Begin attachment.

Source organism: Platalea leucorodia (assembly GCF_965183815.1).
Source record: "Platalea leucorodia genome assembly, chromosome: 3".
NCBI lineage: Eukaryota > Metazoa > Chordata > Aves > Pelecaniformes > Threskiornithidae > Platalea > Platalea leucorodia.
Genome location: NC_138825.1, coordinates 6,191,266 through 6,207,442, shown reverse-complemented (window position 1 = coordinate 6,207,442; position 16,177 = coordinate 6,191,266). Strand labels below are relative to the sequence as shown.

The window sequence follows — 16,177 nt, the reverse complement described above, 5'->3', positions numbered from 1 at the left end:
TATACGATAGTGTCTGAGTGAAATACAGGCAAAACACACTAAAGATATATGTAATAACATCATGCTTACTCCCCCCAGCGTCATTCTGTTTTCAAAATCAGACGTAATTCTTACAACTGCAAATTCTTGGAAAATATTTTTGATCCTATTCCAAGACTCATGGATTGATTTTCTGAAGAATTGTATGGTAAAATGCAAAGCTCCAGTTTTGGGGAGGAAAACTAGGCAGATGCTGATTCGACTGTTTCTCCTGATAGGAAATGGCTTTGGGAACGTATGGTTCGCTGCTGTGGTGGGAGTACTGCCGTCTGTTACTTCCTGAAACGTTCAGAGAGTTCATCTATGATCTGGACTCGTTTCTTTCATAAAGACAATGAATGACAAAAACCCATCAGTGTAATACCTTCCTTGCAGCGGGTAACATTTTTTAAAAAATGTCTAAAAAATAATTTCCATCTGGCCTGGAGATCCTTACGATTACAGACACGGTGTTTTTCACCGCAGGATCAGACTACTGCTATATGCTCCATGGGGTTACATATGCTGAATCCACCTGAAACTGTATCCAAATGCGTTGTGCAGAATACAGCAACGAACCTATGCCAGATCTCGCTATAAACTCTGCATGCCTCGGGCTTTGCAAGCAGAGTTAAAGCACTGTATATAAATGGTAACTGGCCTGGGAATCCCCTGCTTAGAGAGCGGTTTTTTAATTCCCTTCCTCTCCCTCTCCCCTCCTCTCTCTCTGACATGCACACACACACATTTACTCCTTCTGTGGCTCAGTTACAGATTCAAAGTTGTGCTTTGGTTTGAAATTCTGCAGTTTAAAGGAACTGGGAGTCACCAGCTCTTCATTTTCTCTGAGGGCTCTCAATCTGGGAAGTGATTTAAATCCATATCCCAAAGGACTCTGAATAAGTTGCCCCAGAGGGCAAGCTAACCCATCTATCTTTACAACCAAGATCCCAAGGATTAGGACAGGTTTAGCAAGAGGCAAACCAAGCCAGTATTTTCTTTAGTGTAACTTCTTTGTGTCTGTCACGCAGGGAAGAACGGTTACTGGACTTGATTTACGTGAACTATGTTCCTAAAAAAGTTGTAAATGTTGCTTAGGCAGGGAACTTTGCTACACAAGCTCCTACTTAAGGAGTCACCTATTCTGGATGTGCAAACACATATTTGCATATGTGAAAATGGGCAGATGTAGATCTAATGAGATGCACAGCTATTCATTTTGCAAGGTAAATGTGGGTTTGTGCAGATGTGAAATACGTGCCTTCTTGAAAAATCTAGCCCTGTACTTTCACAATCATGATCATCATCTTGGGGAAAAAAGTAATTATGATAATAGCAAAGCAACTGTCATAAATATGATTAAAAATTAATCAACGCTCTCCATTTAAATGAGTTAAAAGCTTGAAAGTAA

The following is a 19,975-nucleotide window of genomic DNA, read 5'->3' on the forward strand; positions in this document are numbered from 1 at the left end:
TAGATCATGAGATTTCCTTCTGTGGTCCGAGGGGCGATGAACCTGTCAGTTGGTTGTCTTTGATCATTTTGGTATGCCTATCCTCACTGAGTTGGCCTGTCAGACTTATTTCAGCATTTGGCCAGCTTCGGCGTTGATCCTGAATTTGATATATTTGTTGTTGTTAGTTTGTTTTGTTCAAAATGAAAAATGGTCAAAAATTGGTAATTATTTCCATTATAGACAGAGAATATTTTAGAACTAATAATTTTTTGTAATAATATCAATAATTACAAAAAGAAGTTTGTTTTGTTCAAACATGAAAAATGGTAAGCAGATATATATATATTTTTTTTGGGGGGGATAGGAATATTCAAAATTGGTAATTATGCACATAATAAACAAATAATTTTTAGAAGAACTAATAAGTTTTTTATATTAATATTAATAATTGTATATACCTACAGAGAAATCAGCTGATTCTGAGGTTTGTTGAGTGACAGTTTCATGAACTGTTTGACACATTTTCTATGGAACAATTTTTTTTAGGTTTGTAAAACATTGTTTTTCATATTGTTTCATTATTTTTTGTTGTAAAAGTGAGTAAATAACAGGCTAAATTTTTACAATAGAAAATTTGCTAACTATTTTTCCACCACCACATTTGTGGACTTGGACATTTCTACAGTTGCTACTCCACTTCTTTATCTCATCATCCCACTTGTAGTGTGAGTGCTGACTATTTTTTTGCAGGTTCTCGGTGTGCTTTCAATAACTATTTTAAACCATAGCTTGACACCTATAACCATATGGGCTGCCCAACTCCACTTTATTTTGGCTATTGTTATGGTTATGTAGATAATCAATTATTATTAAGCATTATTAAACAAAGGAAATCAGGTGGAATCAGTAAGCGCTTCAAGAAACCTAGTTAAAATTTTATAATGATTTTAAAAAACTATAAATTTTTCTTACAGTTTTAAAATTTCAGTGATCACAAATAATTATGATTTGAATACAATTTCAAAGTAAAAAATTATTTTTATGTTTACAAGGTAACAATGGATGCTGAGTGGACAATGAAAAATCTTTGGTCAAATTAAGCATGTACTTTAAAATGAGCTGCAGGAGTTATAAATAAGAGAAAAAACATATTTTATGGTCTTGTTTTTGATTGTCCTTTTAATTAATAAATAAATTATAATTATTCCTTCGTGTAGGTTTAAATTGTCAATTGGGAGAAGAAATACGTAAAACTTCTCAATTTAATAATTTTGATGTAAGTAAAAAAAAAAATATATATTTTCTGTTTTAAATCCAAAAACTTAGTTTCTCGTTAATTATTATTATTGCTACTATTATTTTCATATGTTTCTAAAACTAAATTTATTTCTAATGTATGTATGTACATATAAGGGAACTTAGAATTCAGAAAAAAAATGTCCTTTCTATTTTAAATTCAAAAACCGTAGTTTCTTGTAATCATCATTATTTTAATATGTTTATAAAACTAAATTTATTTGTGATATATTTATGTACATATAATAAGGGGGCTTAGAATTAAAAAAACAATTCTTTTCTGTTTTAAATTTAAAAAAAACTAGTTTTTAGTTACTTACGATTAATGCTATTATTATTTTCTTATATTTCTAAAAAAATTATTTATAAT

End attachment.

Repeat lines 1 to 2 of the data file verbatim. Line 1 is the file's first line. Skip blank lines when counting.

Source organism: Platalea leucorodia (assembly GCF_965183815.1).
Source record: "Platalea leucorodia genome assembly, chromosome: 3".